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author:("daikon, M.")
1.  Association of genetic variation in FTO with risk of obesity and type 2 diabetes with data from 96,551 East and South Asians 
Diabetologia  2011;55(4):981-995.
FTO harbours the strongest known obesity-susceptibility locus in Europeans. While there is growing evidence for a role for FTO in obesity risk in Asians, its association with type 2 diabetes, independently of BMI, remains inconsistent. To test whether there is an association of the FTO locus with obesity and type 2 diabetes, we conducted a meta-analysis of 32 populations including 96,551 East and South Asians.
All studies published on the association between FTO-rs9939609 (or proxy [r2 > 0.98]) and BMI, obesity or type 2 diabetes in East or South Asians were invited. Each study group analysed their data according to a standardised analysis plan. Association with type 2 diabetes was also adjusted for BMI. Random-effects meta-analyses were performed to pool all effect sizes.
The FTO-rs9939609 minor allele increased risk of obesity by 1.25-fold/allele (p = 9.0 × 10−19), overweight by 1.13-fold/allele (p = 1.0 × 10−11) and type 2 diabetes by 1.15-fold/allele (p = 5.5 × 10−8). The association with type 2 diabetes was attenuated after adjustment for BMI (OR 1.10-fold/allele, p = 6.6 × 10−5). The FTO-rs9939609 minor allele increased BMI by 0.26 kg/m2 per allele (p = 2.8 × 10−17), WHR by 0.003/allele (p = 1.2 × 10−6), and body fat percentage by 0.31%/allele (p = 0.0005). Associations were similar using dominant models. While the minor allele is less common in East Asians (12–20%) than South Asians (30–33%), the effect of FTO variation on obesity-related traits and type 2 diabetes was similar in the two populations.
FTO is associated with increased risk of obesity and type 2 diabetes, with effect sizes similar in East and South Asians and similar to those observed in Europeans. Furthermore, FTO is also associated with type 2 diabetes independently of BMI.
Electronic supplementary material
The online version of this article (doi:10.1007/s00125-011-2370-7) contains peer-reviewed but unedited supplementary material, which is available to authorised users.
PMCID: PMC3296006  PMID: 22109280
Asians; FTO; Meta-analysis; Obesity; Type 2 diabetes
2.  Angiotensin-converting enzyme gene and retinal arteriolar narrowing: The Funagata Study 
Journal of Human Hypertension  2009;23(12):788-793.
The purpose of this study is to determine whether the angiotensin-converting enzyme (ACE) gene polymorphism is associated with retinal arteriolar narrowing, a subclinical marker of chronic hypertension. The Funagata Study examined a population-based sample of Japanese aged 35+ years; 368 participants had both retinal vessel diameter measurements and ACE insertion/deletion (ACE I/D) polymorphism analyses performed. Assessment of retinal vessel diameter and retinal vessel wall signs followed the protocols used in the Blue Mountains Eye Study. ACE gene polymorphisms D/D, I/D and I/I were present in 34 (9.2%), 170 (46.2%) and 164 (44.5%) participants, respectively, distributed in Hardy–Weinberg equilibrium. After multivariable adjustment, retinal arteriolar diameter was significantly narrower in subjects with the D/D genotype compared to subjects with I/D and I/I genotypes (mean difference −6.49 μm, 95% confidence interval (CI): −12.86 μm, −0.11 μm). Our study suggests that the ACE I/D polymorphism may be associated with subclinical structural arteriolar changes related to chronic hypertension.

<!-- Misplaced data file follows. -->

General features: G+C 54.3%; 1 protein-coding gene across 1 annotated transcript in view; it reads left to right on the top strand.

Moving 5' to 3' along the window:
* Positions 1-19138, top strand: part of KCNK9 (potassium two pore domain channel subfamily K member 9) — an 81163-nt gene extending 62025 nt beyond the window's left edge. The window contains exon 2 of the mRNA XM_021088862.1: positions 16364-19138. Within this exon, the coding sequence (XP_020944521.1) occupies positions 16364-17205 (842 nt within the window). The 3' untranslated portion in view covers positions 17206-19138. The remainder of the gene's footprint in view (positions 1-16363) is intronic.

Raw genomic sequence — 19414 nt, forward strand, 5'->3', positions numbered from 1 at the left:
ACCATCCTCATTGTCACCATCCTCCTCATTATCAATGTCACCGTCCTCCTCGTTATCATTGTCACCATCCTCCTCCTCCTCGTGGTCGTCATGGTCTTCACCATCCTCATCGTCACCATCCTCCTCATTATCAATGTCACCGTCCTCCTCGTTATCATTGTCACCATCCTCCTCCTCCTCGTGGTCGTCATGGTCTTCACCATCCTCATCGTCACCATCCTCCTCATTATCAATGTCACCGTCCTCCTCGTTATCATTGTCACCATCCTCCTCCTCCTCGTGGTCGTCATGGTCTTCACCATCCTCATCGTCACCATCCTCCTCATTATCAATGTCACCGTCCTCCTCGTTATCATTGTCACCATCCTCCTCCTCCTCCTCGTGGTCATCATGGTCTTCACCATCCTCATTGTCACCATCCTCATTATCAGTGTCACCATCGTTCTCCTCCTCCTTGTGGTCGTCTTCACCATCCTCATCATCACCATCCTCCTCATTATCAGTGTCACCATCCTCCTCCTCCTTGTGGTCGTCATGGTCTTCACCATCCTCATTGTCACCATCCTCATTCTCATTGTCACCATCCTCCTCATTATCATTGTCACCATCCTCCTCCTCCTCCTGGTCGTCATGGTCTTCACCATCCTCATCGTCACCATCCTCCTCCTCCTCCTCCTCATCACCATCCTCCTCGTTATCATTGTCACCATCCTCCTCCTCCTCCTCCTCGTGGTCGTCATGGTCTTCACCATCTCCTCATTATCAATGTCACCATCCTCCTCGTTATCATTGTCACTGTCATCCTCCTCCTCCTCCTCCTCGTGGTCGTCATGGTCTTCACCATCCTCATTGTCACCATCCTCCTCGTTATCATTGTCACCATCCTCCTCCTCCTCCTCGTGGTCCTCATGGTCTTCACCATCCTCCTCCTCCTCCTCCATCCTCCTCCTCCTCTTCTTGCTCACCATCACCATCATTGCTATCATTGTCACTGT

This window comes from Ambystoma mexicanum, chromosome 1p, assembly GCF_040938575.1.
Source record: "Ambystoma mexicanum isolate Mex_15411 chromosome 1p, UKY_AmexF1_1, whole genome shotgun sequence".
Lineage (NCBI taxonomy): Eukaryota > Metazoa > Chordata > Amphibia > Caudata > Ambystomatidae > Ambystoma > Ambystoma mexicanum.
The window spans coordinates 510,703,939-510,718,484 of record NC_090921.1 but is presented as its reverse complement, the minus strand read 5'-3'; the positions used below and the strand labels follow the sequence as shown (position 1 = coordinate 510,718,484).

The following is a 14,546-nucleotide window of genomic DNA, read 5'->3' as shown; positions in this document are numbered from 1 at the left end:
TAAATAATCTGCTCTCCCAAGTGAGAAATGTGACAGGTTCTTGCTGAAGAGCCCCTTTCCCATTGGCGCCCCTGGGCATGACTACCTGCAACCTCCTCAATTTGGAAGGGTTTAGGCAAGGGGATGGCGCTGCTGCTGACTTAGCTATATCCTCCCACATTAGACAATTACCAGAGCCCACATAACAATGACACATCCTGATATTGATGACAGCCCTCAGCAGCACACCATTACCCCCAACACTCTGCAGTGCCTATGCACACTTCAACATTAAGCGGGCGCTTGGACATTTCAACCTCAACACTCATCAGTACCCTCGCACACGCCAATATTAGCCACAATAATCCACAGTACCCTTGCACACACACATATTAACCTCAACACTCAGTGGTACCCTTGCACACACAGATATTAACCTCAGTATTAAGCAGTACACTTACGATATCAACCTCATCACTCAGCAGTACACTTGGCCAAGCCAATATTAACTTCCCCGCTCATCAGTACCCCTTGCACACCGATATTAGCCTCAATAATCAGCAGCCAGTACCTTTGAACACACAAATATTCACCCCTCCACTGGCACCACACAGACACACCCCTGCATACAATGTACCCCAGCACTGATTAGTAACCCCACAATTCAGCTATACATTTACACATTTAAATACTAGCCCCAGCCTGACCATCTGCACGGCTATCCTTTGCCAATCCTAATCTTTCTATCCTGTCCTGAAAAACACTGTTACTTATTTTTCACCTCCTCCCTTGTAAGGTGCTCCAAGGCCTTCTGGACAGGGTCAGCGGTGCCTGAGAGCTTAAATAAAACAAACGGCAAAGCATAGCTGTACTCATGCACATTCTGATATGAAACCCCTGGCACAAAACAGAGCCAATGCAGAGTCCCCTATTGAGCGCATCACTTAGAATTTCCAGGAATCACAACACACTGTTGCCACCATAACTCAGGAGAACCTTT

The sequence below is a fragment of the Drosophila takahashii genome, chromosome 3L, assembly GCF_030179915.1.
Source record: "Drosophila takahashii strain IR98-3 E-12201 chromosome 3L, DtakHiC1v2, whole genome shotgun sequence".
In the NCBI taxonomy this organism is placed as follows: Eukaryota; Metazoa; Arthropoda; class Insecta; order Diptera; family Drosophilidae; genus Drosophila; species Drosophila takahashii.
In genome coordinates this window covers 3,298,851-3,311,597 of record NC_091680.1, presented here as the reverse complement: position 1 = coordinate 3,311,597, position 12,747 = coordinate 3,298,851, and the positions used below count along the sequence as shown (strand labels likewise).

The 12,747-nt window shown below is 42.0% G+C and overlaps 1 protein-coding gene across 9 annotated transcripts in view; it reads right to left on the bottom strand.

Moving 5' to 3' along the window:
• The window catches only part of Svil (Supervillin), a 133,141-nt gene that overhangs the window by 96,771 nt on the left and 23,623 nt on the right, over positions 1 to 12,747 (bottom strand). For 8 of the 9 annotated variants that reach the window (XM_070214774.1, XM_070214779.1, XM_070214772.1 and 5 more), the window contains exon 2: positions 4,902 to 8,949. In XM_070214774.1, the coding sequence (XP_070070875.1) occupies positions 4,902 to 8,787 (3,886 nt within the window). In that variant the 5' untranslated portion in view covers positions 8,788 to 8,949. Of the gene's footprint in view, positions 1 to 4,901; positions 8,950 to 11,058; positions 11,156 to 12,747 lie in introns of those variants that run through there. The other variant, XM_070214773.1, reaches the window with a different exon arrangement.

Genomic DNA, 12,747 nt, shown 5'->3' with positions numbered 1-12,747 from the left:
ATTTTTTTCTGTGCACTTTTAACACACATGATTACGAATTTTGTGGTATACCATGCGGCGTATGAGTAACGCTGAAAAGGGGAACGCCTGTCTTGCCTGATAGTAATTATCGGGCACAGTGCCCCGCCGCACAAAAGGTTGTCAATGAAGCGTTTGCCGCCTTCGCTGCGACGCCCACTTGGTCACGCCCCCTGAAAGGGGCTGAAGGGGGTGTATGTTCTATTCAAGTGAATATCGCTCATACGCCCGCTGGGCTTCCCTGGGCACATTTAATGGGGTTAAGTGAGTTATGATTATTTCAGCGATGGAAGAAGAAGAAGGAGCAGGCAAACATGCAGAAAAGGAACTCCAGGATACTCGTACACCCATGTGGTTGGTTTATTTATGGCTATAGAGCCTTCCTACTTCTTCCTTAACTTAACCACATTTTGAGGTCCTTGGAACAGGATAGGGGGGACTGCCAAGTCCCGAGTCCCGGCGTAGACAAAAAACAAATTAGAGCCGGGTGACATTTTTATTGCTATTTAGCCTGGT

PMCID: PMC2834325  PMID: 19369957
The Funagata Study; angiotensin-converting enzyme polymorphism; retinal arteriolar diameter
3.  Serum asymmetric dimethylarginine as a marker of coronary microcirculation in patients with non-insulin dependent diabetes mellitus: correlation with coronary flow reserve 
Heart  2005;91(12):1607-1608.
PMCID: PMC1769209  PMID: 16287749
coronary disease; diabetes mellitus; microcirculation; nitric oxide synthase
5.  Hereditary caeruloplasmin deficiency: clinicopathological study of a patient. 
A 58 year old patient with dementia, oral dyskinesia, and diabetes mellitus is described. He had an undetectable concentration of serum caeruloplasmin, as an autosomal recessive trait. Brain MRI disclosed a pronounced hypointensity in the bilateral putamina, caudate, and dentate nuclei on both T1 and T2 weighted images. Pathological findings were mainly in those regions of the brain and consisted of neuronal cell loss with gliosis, heavy iron deposition, and spheroids. Visceral organs also had iron deposition, especially severe in the liver and pancreas. The present patient and other recorded cases constitute a clinicopathological entity of hereditary caeruloplasmin deficiency, different from Wilson's disease.
PMCID: PMC1074049  PMID: 8937346

Results 1-5 (5)